What is happening with the Copyright Hub now, six months after its launch?
The Copyright Hub has reached an interesting moment, where the vision to create a link between content holder, the internet and a person interested in using that content, legally, has been established.
But the issue now is how the Copyright Hub gets everyone else on board. The hub would like to share and extend its idea. Our partner, Digital Catapult, wants to help us share the awareness that if someone has a good idea, we can help.
We are focusing on trying to create a world in which there are more organisations that help turn an individual’s idea into some sort of reality.
What are the challenges still facing the Copyright Hub?
There is the question of gaining momentum. The answer is to build on the work done by the Digital Catapult, and expand it to a wider community of users and open source contributors.
We are now focused on recruiting more resources to implement the technology in more applications and moving the dial much further. But we also want to understand how other companies can deploy the app, and think about its uses in terms other than copyright.
Those involved in intellectual property love copyright, but for internet users, it can be a bad word. It is always talked about negatively. It is always restrictive, it prevents, it bans, it polices. That is an odd misconception because in reality copyright is positive. For a creator, copyright offers the freedom to decide what happens to their work.
That is the liberating and positive reality of copyright. But having the right doesn’t give you the freedom unless you can use it in practice. And while the internet has transformed the business of copying and distributing content, it has done very little in the area of rights. Without the technology to make it work the way the internet works, copyright seems dysfunctional. So we’re creating that technology and inviting the internet to think of creative ways to use it.
There is a lot to chew over in terms of copyright—what it is and why it matters. Educating people about this is best done by showing them why it’s important for them. How about, for example, giving children ‘creative passports’ that can link their work to them not just at school but forever, by allowing them to create identifiers for their work and set rules for its use?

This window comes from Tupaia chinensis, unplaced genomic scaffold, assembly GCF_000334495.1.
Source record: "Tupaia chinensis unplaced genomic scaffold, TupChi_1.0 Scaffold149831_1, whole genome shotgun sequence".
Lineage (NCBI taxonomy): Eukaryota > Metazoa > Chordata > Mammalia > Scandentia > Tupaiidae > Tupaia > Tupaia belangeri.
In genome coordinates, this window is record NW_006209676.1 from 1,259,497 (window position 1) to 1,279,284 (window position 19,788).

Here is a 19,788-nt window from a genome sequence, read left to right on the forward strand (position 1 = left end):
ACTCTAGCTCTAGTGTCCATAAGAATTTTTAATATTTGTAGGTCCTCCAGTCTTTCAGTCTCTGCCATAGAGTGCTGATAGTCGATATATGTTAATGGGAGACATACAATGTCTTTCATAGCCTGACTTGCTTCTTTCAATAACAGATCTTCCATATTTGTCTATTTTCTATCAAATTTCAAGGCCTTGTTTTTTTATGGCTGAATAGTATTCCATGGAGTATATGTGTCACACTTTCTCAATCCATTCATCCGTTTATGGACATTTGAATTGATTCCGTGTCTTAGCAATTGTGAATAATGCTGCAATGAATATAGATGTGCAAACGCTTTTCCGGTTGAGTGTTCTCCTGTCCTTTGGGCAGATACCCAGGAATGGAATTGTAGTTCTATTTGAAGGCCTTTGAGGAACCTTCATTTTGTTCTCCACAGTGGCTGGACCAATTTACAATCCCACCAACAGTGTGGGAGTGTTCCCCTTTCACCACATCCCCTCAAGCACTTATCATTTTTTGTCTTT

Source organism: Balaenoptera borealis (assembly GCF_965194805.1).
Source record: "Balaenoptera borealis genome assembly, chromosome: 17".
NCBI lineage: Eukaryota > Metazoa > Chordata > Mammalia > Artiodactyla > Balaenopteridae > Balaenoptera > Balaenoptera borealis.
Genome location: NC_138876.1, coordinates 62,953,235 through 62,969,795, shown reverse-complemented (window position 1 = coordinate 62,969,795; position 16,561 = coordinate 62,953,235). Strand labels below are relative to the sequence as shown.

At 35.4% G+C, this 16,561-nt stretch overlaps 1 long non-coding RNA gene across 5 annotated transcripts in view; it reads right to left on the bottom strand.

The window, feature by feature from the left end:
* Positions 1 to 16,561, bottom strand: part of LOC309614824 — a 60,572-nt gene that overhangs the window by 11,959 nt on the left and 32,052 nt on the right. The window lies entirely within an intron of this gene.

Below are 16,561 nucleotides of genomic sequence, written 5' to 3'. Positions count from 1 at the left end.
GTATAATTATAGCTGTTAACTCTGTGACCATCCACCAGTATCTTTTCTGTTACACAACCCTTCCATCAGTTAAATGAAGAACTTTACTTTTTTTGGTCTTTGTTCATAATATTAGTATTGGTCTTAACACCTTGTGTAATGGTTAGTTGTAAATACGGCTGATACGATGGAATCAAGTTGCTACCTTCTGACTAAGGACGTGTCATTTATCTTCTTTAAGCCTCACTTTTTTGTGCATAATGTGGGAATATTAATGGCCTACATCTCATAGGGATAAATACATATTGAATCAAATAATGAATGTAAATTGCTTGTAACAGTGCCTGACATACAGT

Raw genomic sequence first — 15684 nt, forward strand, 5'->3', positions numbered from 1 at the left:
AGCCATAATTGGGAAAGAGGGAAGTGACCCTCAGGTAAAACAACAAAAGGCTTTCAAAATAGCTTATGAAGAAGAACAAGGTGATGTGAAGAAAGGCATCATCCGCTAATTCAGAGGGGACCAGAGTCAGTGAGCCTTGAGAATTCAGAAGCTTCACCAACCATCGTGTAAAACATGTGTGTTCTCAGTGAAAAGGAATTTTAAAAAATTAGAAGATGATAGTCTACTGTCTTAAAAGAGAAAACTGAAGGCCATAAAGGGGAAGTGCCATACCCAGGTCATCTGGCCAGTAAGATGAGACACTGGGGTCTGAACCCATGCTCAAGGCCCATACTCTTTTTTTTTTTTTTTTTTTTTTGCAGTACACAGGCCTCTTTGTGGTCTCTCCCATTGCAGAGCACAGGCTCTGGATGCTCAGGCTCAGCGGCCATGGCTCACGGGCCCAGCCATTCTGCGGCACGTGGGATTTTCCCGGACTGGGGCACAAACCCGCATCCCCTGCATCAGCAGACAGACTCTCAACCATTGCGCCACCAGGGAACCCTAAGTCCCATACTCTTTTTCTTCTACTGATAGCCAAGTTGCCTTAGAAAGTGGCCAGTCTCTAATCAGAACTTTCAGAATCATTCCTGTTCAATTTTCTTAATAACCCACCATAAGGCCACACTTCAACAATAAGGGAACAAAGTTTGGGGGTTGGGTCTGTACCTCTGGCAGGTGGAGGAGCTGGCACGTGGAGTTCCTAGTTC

That’s an idea that might give them new ways to think about the issues, as well as being really useful. That would be better than just saying, ‘don’t copy things’. Those are the sorts of ideas we are working on.
Even when people don’t want to charge for their work, they don’t necessarily want to give up the ability to have a say on how it’s used. The point is that it doesn’t just have to be about money. There are lots of other ways that copyright is relevant and valuable, too.
So is the Copyright Hub an educational tool as much as it is an app that addresses legal rights of images?
Yes, the app can be seen as a way of tackling the copyright issue, through education. Showing people is one way we will try and make the hub technology spread.
In March, the Digital Catapult will open source its technology, which means it will be a lot easier to get hold of it and be able to partner with someone, or to help people do it.
How can the Copyright Hub be extended beyond its current remit?
Although the app starts with copyright, it is actually about connecting people and companies and allowing the owners to decide what they want to happen. It is arguably marketing in one respect.
So now, what used to be an infringing short film clip, could be licensed. The hub technology could link the clip to sources for the whole movie so someone can watch it legally. A previously illegitimate activity could be authorised, be turned into something legal, and benefit the rights owner by helping get more viewers.
Copyright is not the prize, licensing isn’t the prize. It’s about allowing the content to behave in the way the creator wants it to and seeing a positive outcome.
If we can enable this capability, then we will enable a bigger opportunity for creative industries as well as competitors to be confident that we can give them a space in which they can compete.
If the Copyright Hub limits the scope then there’s no point in creating the app, which is meant to reach people. We want to create a space in which a lot of companies and organisations can use the app and benefit from it.